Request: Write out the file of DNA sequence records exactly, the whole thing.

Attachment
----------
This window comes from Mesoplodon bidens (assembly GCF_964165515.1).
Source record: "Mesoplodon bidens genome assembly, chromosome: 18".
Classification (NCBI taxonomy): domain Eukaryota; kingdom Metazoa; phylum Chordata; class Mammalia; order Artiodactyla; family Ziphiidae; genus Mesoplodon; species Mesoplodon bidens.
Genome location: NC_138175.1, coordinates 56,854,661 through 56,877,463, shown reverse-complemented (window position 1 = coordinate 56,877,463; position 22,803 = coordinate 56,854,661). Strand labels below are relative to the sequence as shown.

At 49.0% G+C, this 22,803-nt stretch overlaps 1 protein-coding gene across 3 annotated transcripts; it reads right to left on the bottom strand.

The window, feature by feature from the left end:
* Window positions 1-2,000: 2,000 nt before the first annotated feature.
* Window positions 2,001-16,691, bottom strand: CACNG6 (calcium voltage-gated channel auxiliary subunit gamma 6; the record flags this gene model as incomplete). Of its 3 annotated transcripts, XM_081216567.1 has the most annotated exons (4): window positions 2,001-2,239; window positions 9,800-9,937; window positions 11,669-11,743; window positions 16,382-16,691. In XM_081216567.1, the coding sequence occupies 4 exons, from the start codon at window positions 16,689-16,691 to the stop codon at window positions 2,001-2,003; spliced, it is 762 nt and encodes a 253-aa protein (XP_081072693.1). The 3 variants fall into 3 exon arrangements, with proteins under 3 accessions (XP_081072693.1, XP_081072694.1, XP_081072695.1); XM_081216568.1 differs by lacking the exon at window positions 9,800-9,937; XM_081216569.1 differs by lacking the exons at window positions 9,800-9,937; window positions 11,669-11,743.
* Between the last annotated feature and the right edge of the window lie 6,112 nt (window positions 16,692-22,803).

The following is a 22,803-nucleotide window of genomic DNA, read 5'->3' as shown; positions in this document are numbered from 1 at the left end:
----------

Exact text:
This window comes from Mesoplodon bidens (assembly GCF_964165515.1).
Source record: "Mesoplodon bidens genome assembly, chromosome: 18".
Classification (NCBI taxonomy): domain Eukaryota; kingdom Metazoa; phylum Chordata; class Mammalia; order Artiodactyla; family Ziphiidae; genus Mesoplodon; species Mesoplodon bidens.
Genome location: NC_138175.1, coordinates 56,854,661 through 56,877,463, shown reverse-complemented (window position 1 = coordinate 56,877,463; position 22,803 = coordinate 56,854,661). Strand labels below are relative to the sequence as shown.

At 49.0% G+C, this 22,803-nt stretch overlaps 1 protein-coding gene across 3 annotated transcripts; it reads right to left on the bottom strand.

The window, feature by feature from the left end:
* Window positions 1-2,000: 2,000 nt before the first annotated feature.
* Window positions 2,001-16,691, bottom strand: CACNG6 (calcium voltage-gated channel auxiliary subunit gamma 6; the record flags this gene model as incomplete). Of its 3 annotated transcripts, XM_081216567.1 has the most annotated exons (4): window positions 2,001-2,239; window positions 9,800-9,937; window positions 11,669-11,743; window positions 16,382-16,691. In XM_081216567.1, the coding sequence occupies 4 exons, from the start codon at window positions 16,689-16,691 to the stop codon at window positions 2,001-2,003; spliced, it is 762 nt and encodes a 253-aa protein (XP_081072693.1). The 3 variants fall into 3 exon arrangements, with proteins under 3 accessions (XP_081072693.1, XP_081072694.1, XP_081072695.1); XM_081216568.1 differs by lacking the exon at window positions 9,800-9,937; XM_081216569.1 differs by lacking the exons at window positions 9,800-9,937; window positions 11,669-11,743.
* Between the last annotated feature and the right edge of the window lie 6,112 nt (window positions 16,692-22,803).

The following is a 22,803-nucleotide window of genomic DNA, read 5'->3' as shown; positions in this document are numbered from 1 at the left end: